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Health Food & Products > Vinegar

Apple Cider Vinegar Organic: Melrose 2litre
Apple Cider Vinegar Organic: Melrose 2litre

Apple cider vinegar is made from the juice of whole apples in a fermentation process involving yeast and a bacteria called Acetobacter; both these micro organisms turn the natural sugars from apple juice into acetic acid. Since 5000 BC it has been a tonic and beverage, and was used as a wound disinfectant as recently as last century. The modern popularity of apple cider vinegar can be traced back to the 1958 book, 'Folk Medicine' by Dr D.C. Jarvis, a country doctor from Vermont, US. In his book, Dr Jarvis explained how he used apple cider vinegar to cure migraines, arthritis and many other common ailments. 
What's the new research? 

The first was a 2005 Swedish study that looked at how vinegar affected digestion. When taken with a meal, vinegar helped keep blood sugar and insulin levels lower after the meal. Lower blood sugar and insulin levels means that dangerous peaks and troughs don't form; these can lead to type II diabetes, and also are associated with high blood pressure and high cholesterol. 

This is great news for diabetics or people with hypoglycaemia. These peaks and troughs in blood sugar lead to cravings, so taking vinegar with a meal is ideal for slimmers. The study also found that vinegar increased satiety, or your level of fullness. So sipping some vinegar mixed with water will help to stop you having that second helping or piece of cake! 

The second was a study performed in Arizona, USA, where volunteers consumed high GI (Glycemic Index) meals of bagels and fruit juice, with a dose of vinegar. The glucose response to these meals was significantly reduced by taking vinegar. Your body will treat a high GI meal like a low GI meal if you take vinegar at the same time. 

Weight loss secrets of French women


The food eaten by French women has had a lot of publicity lately, but there is still one secret to be uncovered. The French eat a lot of fatty foods like duck, pastries and creamy sauces, but always on the side of their plate is a salad dressed with vinaigrette. This salad dressing, made from vinegar, is delicious with quite a sharp taste. As well as dropping the GI of the total meal, vinaigrette cuts through the fat and, by boosting the acid levels in the stomach, improves digestion. So that's why French women stay so thin!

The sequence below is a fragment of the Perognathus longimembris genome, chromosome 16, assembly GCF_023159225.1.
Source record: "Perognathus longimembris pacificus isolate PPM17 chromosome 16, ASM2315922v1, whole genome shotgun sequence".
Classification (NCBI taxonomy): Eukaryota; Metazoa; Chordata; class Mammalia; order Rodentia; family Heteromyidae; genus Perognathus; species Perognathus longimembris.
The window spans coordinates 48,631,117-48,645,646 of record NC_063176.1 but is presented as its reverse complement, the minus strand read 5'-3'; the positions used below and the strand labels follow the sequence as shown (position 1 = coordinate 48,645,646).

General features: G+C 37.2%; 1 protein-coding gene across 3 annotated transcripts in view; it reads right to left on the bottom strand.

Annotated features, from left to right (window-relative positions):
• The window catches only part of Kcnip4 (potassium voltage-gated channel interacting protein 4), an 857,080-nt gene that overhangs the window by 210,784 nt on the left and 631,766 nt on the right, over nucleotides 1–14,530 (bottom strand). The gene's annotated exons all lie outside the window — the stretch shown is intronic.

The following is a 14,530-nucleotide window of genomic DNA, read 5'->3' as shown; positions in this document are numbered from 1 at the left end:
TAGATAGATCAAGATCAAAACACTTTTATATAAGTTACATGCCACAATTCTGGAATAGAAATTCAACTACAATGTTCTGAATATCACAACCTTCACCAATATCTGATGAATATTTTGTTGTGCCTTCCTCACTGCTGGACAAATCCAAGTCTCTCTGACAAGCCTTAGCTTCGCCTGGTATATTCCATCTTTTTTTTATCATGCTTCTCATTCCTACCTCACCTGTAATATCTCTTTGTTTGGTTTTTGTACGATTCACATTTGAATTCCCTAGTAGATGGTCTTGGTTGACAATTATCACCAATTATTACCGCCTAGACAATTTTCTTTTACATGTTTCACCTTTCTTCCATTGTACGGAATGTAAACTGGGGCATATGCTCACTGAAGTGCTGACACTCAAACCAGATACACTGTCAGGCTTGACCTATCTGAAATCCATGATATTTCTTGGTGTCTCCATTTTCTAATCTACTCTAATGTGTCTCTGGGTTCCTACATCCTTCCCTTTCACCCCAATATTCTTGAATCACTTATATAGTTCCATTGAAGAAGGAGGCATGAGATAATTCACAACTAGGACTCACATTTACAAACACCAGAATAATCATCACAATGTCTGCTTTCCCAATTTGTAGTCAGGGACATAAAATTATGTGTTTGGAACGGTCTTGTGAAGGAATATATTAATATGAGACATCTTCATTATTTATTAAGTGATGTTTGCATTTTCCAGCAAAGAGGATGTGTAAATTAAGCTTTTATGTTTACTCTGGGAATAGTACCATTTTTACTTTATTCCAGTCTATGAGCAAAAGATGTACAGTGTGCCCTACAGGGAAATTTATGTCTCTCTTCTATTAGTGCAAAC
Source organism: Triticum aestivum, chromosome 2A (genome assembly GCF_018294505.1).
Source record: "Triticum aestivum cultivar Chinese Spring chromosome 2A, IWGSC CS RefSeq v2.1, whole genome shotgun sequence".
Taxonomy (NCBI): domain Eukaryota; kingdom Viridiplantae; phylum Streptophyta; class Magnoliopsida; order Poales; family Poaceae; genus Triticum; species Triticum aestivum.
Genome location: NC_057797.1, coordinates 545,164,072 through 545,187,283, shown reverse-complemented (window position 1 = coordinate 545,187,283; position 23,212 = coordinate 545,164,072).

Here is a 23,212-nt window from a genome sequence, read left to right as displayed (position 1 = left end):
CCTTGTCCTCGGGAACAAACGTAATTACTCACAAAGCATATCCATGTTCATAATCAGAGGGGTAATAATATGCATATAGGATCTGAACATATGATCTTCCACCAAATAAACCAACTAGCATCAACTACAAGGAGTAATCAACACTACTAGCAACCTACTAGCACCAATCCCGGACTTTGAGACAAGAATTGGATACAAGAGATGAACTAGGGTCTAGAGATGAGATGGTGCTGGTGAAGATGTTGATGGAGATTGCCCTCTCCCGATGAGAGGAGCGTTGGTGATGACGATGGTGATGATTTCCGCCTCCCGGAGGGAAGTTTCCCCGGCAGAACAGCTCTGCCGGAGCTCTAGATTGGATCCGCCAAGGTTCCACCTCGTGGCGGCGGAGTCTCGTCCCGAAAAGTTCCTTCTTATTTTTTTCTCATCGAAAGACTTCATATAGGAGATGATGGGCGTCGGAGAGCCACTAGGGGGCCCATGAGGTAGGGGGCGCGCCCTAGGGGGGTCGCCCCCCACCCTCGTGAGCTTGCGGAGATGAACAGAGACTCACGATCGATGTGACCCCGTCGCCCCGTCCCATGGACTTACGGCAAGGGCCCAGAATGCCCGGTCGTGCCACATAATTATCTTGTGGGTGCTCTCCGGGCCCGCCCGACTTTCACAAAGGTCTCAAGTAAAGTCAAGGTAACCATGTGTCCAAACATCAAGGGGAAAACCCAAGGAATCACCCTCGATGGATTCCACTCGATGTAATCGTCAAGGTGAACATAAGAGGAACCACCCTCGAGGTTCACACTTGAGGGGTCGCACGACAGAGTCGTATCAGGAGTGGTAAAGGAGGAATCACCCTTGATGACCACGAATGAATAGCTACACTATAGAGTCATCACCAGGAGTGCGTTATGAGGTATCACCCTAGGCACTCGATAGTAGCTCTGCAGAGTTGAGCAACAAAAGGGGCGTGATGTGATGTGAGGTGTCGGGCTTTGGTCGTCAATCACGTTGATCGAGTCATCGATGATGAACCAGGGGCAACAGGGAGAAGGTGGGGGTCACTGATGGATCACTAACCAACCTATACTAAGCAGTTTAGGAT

Feeling a bit green? Apple cider vinegar to the rescue 

Usually when that green, bilious feeling hits (after too much fat, meat or sweets), we reach for the bicarbonate of soda. This neutralizes the acid in the stomach, and does make us feel better by smothering the symptoms. But next time, reach for the apple cider vinegar. This works in the opposite way to bicarb; by actually increasing the stomach acid. By giving your stomach more fire-power, it can digest better and faster, and fix your upset tummy by improving your digestion instead of just masking the problem. Try two teaspoons in water after a particularly fatty meal, or when you wake up in the middle of the night feeling nauseas. 

What's the slimy thing in my vinegar bottle? Should I throw it out? 

No! That is the 'mother', and it's actually cellulose, a natural fibre produced by the vinegar bacteria. This vinegar will also be coloured like tea and contain sediment, and may even be made the traditional way, by ageing the vinegar in oak like wine. These days, vinegar like this is becoming harder to find, but always choose this natural, traditional variety if you can. Some people eat the 'mother', but if you like you can filter it out before you use the vinegar. 

How can I include apple cider vinegar in my diet?


Easily! You can mix one or two teaspoons with a little honey and some water, and sip during a meal. Some people prefer to take it before bed; if you're an insomniac, traditionally this mixture is used to help bring about sleep. Apple cider vinegar makes great chutneys, relishes or pickles. Remember apple cider vinegar is a weak acid, so always dilute before swallowing. 


Toni Jordan B.Sc. Dip. A. AACNEM is a Melbourne-based freelance and corporate writer, trainer and consultant to the health food industry. 


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